The Festival Hall was the centerpiece of the Main View at the Fair.
It's breathtaking architecture was the single-most photographed building.
It's exterior was designed by Cass Gilbert of New York, the building was
200 feet in diameter and 200 feet high. The Festival Hall's grand dome
was reportedly larger than St. Peter's basilica in Rome. Evelyn
Longman's “Victory” statue, stood on top of the Festival Hall.
Gilbert was also an architecture juror at the 1893 World's Columbian
Exposition in Chicago.
Inside, the auditorium contained seats for 3,500 people (some references
say 4,500), and a stage large enough for hundreds of musicians and
choir. The Chief of Design of the Exposition, E. L. Masqueray, of New
York, created the building's interior.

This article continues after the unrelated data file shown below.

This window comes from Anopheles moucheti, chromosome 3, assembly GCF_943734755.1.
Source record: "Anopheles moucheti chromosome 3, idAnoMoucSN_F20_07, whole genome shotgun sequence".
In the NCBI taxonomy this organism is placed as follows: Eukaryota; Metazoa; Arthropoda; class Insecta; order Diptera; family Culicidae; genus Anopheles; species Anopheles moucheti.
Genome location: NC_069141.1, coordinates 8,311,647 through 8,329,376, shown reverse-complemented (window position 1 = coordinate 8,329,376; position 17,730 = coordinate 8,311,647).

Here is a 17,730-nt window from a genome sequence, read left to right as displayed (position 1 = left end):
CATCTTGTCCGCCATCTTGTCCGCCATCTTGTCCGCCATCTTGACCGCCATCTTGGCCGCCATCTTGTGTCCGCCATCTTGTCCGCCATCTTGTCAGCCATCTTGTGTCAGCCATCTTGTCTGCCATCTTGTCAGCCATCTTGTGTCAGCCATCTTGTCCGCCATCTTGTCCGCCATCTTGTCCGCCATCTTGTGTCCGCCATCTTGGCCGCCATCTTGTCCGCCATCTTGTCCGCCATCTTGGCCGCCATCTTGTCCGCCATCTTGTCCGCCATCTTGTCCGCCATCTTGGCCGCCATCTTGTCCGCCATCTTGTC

The Festival Hall was entered as an exhibit through the Palace of Liberal Arts.
he East and West Cascade Restaurants, (similar in
design and in beauty), which could each seat 1,200
patrons bookended the Festival Hall. Behind the
Festival Hall was the Colonnade of States, which
featured a monument to the thirteen states and the
`Indian Territory' that was gained by the United States
from the Louisiana Purchase.
In front of the Festival Hall were the Cascades located
in front of Festival Hall and the Grand Basin. Pumps
pushed 45,000 gallons of water a minute through
man-made falls into the Grand Basin.
The Festival Hall cost 218,430 dollars to build, was the home to the world’s largest pipe organ, and was built by Murray M. Harris Organ Company of Los Angeles California, under the patents of W.B. Fleming. The massive instrument had 10,059 pipes and was capable of 17,179,869,183 distinct tonal effects.
The organ needed 14 train cars to transport the Festival Hall's musical showpiece to the Fair.
Though the organ was played upon daily by celebrated organists such as M. Alexandre Guilmant of Paris, Edwin H. Lemare, and Mr. Clarence Eddy, of New York; Charles Galloway, of St. Louis, was the official organist. The admission to all organ recitals was 10 cents. Special eighty-piece orchestral concerts cost 25 cents.